If you’ve been looking for an Fish Fryer as a healthy alternative to fried foods, but aren’t sure which model is best for you and your family, our review of the Top 12 Fish Fryers of 2017 is just what you need.
1) Bayou Classic 2212 Aluminum Outdoor Fish Cooker Set | 2) Masterbuilt MB10 Outdoor LP Gas 10-quart Fryer | 3) Bayou Classic SS50 Stainless Steel High Pressure Cooker | 4) King Kooker 1618 16-Inch Propane Outdoor Cooker | 5) King Kooker 1205 12-Inch Propane Outdoor Cooker | 6) CHARD FFPA105 Fish & Wing Fryer | 7) R&V Works 4 Gallon Cajun Fryer | 8) Bayou Classic B159, Outdoor Fish Cooker | 9) Bayou Classic 700-725 Fryer | 10) Bayou Classic SP10 High-Pressure Outdoor Gas Cooker | 11) Bayou Classic SS50 Stainless Steel Cooker | 12) Masterbuilt 20010610 Indoor Electric Fish Fryer |
Is there anything more fun than a big Fish-Fry? The crunchy outer crust, coupled with the tender flakiness of the inside, is a taste sensation that it hard to beat. Whether you fry your own fresh-caught fish, or bring them home from the market, fried fish is always a treat.
There are all kinds of deep-fryers for fish on the market. You might think that they all do the same thing…just get oil hot enough to fry in. Unfortunately, you would be wrong. Some deep-fryers are better-suited to particular tasks. Some are too small to be useful, as far as frying fish is concerned. Some are lacking important safety features.
In addition, there are other factors that greatly affect the finished product, such as type of batter or coating, temperature, time, type of oil used, etc…. And, of course, the quality of the fish you are starting with. We’’ll go into each of these factors, and try to help you find the best fish fryer for your next Fish-Fry.
Believe it or not, there is a considerable difference in the finished product when deep-fried, as opposed to just frying, also known as, “pan-frying”.
Deep-frying means the food is completely immersed in hot frying oil or fat, There is no need to turn the food as a rule, because it is floating in the oil, and in theory, is cooking on all sides simultaneously. Of course, most of us know that when the food floats in the oil, it is often necessary to flip it over a few times so it will brown evenly.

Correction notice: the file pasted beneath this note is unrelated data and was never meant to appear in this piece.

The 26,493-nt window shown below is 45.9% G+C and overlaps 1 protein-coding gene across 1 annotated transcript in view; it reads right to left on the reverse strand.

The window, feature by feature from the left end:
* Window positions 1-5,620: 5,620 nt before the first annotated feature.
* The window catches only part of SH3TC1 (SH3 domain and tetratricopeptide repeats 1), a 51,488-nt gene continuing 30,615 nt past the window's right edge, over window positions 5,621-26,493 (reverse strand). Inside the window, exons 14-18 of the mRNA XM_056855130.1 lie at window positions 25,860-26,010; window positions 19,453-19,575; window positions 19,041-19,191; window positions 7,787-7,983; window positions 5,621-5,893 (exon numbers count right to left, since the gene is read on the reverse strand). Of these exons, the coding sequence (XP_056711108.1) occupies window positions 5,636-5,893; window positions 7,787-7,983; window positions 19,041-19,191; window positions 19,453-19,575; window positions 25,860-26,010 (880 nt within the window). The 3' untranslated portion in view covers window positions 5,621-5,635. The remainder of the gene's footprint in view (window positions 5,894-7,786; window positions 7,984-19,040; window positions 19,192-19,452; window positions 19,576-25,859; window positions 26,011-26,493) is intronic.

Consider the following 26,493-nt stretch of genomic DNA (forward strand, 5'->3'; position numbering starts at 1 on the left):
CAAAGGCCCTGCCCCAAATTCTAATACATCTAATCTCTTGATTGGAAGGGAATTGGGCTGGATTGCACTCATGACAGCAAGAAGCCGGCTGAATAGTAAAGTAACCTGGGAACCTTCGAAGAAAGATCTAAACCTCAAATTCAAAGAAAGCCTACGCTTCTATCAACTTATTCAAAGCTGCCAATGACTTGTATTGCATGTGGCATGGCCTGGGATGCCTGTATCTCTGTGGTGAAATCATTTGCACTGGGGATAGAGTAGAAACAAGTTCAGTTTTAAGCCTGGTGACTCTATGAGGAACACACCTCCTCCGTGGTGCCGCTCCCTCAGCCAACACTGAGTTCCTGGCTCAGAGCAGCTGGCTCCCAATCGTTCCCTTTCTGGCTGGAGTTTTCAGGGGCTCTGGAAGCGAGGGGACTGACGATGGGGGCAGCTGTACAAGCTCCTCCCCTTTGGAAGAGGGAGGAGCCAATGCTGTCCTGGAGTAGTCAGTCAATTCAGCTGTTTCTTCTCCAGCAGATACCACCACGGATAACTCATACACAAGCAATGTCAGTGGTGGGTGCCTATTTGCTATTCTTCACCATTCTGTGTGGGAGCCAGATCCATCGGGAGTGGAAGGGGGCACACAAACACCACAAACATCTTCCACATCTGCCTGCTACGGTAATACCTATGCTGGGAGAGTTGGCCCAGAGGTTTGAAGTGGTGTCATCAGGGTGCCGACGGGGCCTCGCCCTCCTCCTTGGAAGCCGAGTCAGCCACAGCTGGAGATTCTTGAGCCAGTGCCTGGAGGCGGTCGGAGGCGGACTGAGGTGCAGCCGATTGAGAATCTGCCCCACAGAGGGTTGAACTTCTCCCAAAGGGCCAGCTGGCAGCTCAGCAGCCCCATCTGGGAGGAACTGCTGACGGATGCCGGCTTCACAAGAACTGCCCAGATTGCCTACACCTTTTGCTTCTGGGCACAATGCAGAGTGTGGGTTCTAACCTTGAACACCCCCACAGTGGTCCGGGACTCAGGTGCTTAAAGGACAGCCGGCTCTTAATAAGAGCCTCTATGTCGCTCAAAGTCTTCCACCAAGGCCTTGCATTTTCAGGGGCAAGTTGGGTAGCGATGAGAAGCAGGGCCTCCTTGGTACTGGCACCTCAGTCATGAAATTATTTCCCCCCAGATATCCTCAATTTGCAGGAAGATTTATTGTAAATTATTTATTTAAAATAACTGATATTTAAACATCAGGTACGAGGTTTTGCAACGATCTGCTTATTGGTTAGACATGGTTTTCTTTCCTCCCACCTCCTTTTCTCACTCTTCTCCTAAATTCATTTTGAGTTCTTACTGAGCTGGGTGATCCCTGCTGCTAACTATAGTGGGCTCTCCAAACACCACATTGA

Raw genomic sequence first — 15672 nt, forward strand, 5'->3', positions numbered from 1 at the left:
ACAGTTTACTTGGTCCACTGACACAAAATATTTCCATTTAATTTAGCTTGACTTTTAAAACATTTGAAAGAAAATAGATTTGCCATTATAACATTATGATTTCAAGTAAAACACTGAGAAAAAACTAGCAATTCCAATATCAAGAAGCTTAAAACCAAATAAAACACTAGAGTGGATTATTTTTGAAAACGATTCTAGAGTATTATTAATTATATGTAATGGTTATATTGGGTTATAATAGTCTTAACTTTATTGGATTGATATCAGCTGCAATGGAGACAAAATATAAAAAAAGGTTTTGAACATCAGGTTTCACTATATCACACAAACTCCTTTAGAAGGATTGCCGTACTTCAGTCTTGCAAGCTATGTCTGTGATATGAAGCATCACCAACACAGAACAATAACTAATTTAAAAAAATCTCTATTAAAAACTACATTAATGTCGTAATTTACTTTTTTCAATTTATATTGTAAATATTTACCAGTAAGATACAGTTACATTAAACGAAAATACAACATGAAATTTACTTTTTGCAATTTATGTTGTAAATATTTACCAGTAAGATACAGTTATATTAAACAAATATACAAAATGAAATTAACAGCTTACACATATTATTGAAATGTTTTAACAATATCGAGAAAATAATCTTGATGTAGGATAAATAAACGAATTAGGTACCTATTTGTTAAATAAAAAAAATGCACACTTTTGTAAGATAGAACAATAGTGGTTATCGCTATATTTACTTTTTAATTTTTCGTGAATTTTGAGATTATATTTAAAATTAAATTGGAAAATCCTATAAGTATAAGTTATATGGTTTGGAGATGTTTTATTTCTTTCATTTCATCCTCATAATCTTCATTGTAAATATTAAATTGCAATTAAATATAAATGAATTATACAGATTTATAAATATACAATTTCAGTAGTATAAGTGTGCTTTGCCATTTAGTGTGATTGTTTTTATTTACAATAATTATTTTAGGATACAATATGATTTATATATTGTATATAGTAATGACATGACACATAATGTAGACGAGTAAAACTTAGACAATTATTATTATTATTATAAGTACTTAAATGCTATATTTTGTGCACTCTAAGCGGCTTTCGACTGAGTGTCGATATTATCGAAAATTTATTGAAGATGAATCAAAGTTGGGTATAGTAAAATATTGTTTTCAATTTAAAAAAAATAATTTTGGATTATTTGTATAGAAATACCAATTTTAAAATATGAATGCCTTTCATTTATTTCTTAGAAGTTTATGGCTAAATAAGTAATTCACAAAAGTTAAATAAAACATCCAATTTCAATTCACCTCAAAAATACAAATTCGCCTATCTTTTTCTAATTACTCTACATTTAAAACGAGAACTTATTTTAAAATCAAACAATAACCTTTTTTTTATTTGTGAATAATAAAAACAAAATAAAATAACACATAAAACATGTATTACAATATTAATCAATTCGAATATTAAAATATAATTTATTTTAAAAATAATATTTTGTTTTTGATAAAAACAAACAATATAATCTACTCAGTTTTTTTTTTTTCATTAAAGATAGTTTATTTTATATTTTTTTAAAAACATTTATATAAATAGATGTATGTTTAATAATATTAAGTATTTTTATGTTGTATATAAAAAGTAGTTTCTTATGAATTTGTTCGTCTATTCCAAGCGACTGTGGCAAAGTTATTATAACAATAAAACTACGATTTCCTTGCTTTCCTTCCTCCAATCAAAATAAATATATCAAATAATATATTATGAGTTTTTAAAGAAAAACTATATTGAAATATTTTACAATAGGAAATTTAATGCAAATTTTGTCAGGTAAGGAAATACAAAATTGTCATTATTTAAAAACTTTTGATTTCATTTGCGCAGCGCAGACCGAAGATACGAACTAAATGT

Deep-frying works by dehydrating the outer surface of the food, in what is known as a Maillard Reaction, causing a chemical reaction between amino acids and reducing sugars in the food. For all the chemistry and physics buffs out there, it looks like this:
What this means in the real world is that your food will have a wonderful crunchy exterior, and a tender succulent interior.
Lately, there has been a lot of self-styled, “Health Gurus” that have raised questions about the safety of eating deep-fried foods. But if you listen to most of them, just breathing air is dangerous. The truth of the matter is that, when properly done, deep-fried foods are no more dangerous than any other food with similar calories, and nutritional make-up.
In some extreme cases, there is very slight circumstantial evidence that the Maillard Reaction can form infinitesimal amounts of acrylamide, a suspected carcinogen. This is from an obscure study cited by the Swedish National Food Administration in 2002, and the results were contentious, at best, and highly controversial.
To state it in real-world terms, no one has ever been diagnosed with cancer as a direct result of eating deep-fried foods. Calories, on the other hand…well, that’s the consumers dilemma. Again, deep-fried foods are no less nutritious, or have more calories than any other comparable foods prepared in oils or fats.
The secret is that the oil has to be hot enough to immediately dehydrate the outer layers, blocking the absorption of more oils. The exact temperature depends on the smoke-point of the oil you use, but it is usually 350º F or higher.